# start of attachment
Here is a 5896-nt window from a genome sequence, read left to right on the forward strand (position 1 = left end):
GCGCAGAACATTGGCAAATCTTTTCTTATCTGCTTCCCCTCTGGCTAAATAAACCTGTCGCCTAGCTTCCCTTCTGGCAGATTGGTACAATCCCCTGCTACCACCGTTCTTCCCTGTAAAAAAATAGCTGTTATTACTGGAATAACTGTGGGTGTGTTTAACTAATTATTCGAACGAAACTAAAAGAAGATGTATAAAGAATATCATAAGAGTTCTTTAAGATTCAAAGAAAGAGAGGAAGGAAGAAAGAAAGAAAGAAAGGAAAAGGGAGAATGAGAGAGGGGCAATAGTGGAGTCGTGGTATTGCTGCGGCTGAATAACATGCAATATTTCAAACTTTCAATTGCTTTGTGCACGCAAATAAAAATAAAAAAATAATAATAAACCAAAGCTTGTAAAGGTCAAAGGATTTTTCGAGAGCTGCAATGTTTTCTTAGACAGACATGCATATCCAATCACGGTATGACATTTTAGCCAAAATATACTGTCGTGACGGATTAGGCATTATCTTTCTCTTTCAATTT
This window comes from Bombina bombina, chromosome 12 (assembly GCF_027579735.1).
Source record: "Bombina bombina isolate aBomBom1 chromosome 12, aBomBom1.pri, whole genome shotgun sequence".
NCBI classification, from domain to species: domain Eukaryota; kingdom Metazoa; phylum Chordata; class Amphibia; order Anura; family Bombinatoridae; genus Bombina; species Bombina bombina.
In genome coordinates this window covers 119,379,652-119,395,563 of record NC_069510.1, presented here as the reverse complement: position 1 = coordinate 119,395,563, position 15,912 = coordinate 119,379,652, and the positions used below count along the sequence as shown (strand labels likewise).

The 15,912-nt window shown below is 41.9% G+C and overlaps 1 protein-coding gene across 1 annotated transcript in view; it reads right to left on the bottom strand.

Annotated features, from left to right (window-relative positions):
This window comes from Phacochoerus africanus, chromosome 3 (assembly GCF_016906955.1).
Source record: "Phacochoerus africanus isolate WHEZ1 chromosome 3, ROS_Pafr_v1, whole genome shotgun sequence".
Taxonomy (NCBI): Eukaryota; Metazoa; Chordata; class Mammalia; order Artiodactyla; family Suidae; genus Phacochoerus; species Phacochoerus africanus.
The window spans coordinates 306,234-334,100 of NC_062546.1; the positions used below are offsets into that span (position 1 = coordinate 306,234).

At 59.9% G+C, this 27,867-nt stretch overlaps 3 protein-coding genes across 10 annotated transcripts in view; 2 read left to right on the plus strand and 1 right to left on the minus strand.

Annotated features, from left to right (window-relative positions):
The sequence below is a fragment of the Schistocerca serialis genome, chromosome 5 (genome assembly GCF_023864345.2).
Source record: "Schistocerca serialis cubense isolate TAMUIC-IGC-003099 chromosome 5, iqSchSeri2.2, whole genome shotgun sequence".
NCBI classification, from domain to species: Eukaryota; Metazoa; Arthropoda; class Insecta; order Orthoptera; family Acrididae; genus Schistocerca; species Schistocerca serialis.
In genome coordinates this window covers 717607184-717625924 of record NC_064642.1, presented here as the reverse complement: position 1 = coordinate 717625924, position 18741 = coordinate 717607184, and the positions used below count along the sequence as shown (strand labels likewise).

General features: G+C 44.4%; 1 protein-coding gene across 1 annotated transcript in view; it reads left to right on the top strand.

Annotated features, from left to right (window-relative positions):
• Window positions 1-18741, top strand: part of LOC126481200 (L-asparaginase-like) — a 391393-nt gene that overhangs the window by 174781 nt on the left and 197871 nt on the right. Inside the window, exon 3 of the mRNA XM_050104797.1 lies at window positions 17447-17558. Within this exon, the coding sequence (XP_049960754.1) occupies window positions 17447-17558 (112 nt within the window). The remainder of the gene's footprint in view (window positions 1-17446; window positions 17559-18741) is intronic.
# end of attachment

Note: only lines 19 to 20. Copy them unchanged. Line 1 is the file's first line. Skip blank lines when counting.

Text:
General features: G+C 44.4%; 1 protein-coding gene across 1 annotated transcript in view; it reads left to right on the top strand.

Annotated features, from left to right (window-relative positions):